Friday, 17 August 2012

Schools of Veena

The guru-shishya (master-student) parampara is central to the evolution of Carnatic music. Although compositions have been notated and codified to an extent, there is ample scope for improvisation and extempore for a performing artist. This could be through manOdhaRma - like rAga Alapana and swara singing. Even rAgas are always open to interpretation. The consequence of all this has been the system of "schools of music". We refer to them as bANi. This is similar to "gharanas" in Hindustani music.

Veena, being a complex instrument, has varied styles of playing. This variety includes:
  • How frequent meettu (i.e. plucking of string) is done
  • Importance given to sAhithya
  • gamakas (pulling of strings between the frets)
  • Adherence to tradition
  • Strength of meettu
  • Aesthetics


Unlike vocal music, bANis in veeNa are heavily influenced by geography. The bANis may be broadly categorized as:
  1. Tanjore bANi:  Tanjore (Thanjavur) had always been the seat of carnatic music, considering that the trinity lived here. The Tanjore quartet (the four brothers who lived here in the 18th century, and said to have learnt from the trinity) were also excellent vaiNikas. veeNa dhanammal, the grand old lady of carnatic music belongs to the parampara of the quartet. Needless to say, the tanjore bANi holds the enviable position of being the oldest and hence the most authoritative system of playing the veeNa. There is a thrust on usage of gamakas and less emphasis on rhythmic acrobatics. meettus are used as sparingly as possible. When used, meettus closely follow the lyrics of the composition - and hence carry the true spirit of the composition. Brinda/mukta (grand-daughters of dhanammal), kalpagam swaminathan and vidUshi padmavathy exemplify this style of playing.
  2. KaraikuDi bANi: I wasn't quite aware of this bANi, until I came across a mesmerizing concert of vidUshi rajeswari padmanabhan on youtube. She is a descendant of the karaikuDi veeNa brothers. The tonal quality of the karaikuDi veeNa is superlative - it is manufactured somewhat differently from the tanjore veeNa. Although there are many similarities with the tanjore style of playing, karaikuDi bANi is characterized by strong meettus and grip over laya. The tALa strings are strummed religiously, on every tALa beat. 
  3. Mysore bANi: Thinking of veeNa and mysore - what springs to my mind is sangeetha kalAnidhi Doraisamy Iyengar. The mysore bANi lays more emphasis on swaras and hence many more occurrences of meettu than the other bANis. Vidwans and vidushis following the mysore tradition revel in racy passages: the split-fingering mechanism is a hallmark of this bANi. It involves placing the forefinger and middle-finger on adjacent frets and using the latter also for a meettu (in addition to meettus done by the right hand). Sahithya is generally not honoured by vaiNikas of this bANi. Gamakas are employed sparingly.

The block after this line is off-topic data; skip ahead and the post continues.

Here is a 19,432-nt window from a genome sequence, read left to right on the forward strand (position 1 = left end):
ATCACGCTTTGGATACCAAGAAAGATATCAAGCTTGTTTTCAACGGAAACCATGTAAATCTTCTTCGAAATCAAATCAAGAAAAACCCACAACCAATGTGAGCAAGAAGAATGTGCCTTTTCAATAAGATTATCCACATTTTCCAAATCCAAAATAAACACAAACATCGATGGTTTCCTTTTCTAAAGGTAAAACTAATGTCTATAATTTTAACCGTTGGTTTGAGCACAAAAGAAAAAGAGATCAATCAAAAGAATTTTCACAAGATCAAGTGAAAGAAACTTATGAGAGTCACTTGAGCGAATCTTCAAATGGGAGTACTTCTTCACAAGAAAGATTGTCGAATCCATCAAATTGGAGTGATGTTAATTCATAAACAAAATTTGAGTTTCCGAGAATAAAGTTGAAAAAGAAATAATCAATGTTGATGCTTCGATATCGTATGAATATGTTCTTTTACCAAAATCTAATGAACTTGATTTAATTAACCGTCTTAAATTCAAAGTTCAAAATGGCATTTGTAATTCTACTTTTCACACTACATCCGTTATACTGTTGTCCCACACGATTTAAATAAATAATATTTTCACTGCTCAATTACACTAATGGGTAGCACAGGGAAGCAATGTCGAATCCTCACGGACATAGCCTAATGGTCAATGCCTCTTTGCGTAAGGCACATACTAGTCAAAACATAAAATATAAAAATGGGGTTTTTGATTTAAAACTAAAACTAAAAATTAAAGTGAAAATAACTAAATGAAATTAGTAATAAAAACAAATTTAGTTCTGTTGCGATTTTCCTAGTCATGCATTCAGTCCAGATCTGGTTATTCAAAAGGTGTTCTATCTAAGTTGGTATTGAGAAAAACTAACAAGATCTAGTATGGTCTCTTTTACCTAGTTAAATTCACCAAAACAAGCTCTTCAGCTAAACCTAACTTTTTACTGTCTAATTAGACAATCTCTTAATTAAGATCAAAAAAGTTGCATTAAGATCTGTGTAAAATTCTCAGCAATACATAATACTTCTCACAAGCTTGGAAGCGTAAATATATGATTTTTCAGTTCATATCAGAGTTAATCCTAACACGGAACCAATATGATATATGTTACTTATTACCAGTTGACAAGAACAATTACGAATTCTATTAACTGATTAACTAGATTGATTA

4. Kerala bANi: Sangeetha kalAnidhi K.S.Narayanaswamy is an exponent of this bANi. The style is very similar to tanjore, but with influences from mysore when it comes to tAnam playing. Other artists following this bANi include Trivandrum R.Venkataraman and to a lesser extent, Anantapadmanabhan.
  5. Andhra bANi: Although this bANi also uses the split-fingering technique of the mysore school, gamakas assume an important place. Sahithya is not as religiously followed as the tanjore bANi; nor are the meettus as reckless as the Mysore bANi. Considering the styles of EmaNi sankara sastry and his illustrious student chiTTi bAbu, I would say that the andhra style places lot of emphasis on aesthetics. There is a lot of rapture, and less of rigidity. tALa strings are strummed frequently, even during rAga AlApana.
  6. (Secret bANi) or Balachander bANi: This is probably the only bANi that is not driven by geography, but by pure intellect. S.Balachander evolved his own style of playing, making it as gAyaki (i.e. close to vocal music) as possible. It involves pulling the string between frets to achieve higher notes. For eg;- by placing the fingers in the 'gA' fret, and pulling the string progressively - he achieves mA, pA, dhA, etc. This is a radical technique, and ought to be carefully executed - if not, plenty of apashruthis (off-notes) may be heard. Many vaiNikas, regardless of affiliations, have emulated his style. Vidushi Jayanthi Kumaresh, although trained in the Tanjore style, considers Balachander as her "mAnasika guru". Trivandrum Anantapadmanabhan is another vaiNika who appears to have been influenced by the Balachander-style of playing. It still remains a mystery as to why Balachander was not awarded the Sangeetha Kalanidhi (the Nobel prize equivalent for Carnatic music): it could be because of his extremist views on Swati Tirunal, which could have irritated Semmangudi and the like.

2 comments:

  1. Can a person who has learnt in Tanjore style shift and learn in Mysore style ?

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  2. In my experience, switching from Tanjore to Mysore is not straight-forward. It is not that this is something impossible. A person who has learnt in Tanjore style would find the Mysore meettus as "too many", unnecessary, distracting and sometimes even irritating. Hence, I don't think anyone with a lot of experience in the Tanjore style of learning would switch schools that easy. This is not saying that one school is superior to another. It is basically a matter of one's taste.

    I must add here that I find the distinctions between schools blurring. With the acoustics systems evolving, present-day vidwans and vidUshis trained in the Mysore school are using lesser meettus than before.

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